Innovative Anti-Malarial Programs in Malawi

April 25, 2019

While progress has been made in limiting the scope of the disease in Africa, climate change is expanding the range of malaria-carrying mosquitoes, putting populations at risk that haven’t previously been exposed. Malaria remains one of the world’s leading killers, claiming the life of one child every two minutes according to the World Health Organization.

Since 2011, The Hunger Project has been working with partner organizations in Malawi to halt the spread of malaria. As part of the Majete Malaria Project, local “animators” in over 118 villages have been trained to conduct malaria prevention workshops, improve houses to reduce mosquito bites indoors, and train community health workers on the methods of malaria transmission.

For maximum impact, The Hunger Project-Malawi partners with UNICEF on the sale and distribution of low-cost, anti-malarial bednets within our community epicenters. In 2016, over 99,000 malaria preventing bed nets were distributed to our African partners.

As a new development in the ongoing pursuit of a sustainable solution to malarial infections, on April 23rd the World Health Organization announced the launch of the first malaria vaccine pilot program in Malawi. This vaccine was decades in the making and, while imperfect, still has the potential to save tens of thousands of lives.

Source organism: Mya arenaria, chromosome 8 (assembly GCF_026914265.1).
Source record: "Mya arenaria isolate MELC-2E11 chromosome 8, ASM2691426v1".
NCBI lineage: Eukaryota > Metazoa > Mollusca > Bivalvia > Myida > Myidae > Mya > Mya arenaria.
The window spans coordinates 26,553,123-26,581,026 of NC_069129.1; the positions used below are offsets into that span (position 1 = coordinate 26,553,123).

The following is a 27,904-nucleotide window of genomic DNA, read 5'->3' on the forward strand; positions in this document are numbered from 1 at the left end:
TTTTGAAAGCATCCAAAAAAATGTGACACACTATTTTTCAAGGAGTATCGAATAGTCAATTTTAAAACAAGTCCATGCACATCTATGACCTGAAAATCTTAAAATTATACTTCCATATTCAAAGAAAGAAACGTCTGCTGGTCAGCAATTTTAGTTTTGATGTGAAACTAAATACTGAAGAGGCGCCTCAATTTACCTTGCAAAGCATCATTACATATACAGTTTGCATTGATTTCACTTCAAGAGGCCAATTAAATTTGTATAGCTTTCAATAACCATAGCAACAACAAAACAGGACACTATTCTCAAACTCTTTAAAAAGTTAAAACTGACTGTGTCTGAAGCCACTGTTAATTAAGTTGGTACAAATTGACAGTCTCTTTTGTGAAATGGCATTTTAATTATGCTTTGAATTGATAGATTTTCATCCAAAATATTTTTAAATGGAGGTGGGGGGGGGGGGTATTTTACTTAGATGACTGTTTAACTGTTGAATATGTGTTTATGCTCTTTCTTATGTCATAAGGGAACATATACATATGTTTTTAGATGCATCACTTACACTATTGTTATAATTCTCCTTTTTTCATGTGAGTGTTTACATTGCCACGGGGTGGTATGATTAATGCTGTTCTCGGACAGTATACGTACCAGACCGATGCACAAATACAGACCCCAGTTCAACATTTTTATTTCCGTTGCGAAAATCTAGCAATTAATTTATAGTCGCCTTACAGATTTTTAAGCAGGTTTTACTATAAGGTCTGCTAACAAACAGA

Currently, 57% of malaria fatalities are children younger than 5 years old, and children who are malnourished are at the highest risk of life-threatening complications. The new malaria vaccine, known as RTS,S, will be made available to children up to 2 years of age, with first doses recommended to infants as young as 5 months old. In clinical trials, the vaccine effectively prevented malaria in 39% of cases, including 29% of life-threateningly severe cases. The vaccine is intended to be used alongside traditional forms of malaria prevention, such as insecticide-treated bednets, indoor residual spraying with insecticides, preventive treatment for infants and during pregnancy, and prompt diagnostic testing and treatment of confirmed cases with effective anti-malarial medicines.

“We believe that this may be yet another tool—an imperfect tool with a modest efficacy—just like all of our other malaria control tools—but which, when used imperfectly, may actually have massive impact,” Pedro Alonso, director of WHO’s Global Malaria Program, said.

“This is a day to celebrate,” said Dr. Matshidiso Moeti, WHO Regional Director for Africa, “as we begin to learn more about what this tool can do to change the trajectory of malaria through childhood vaccination.”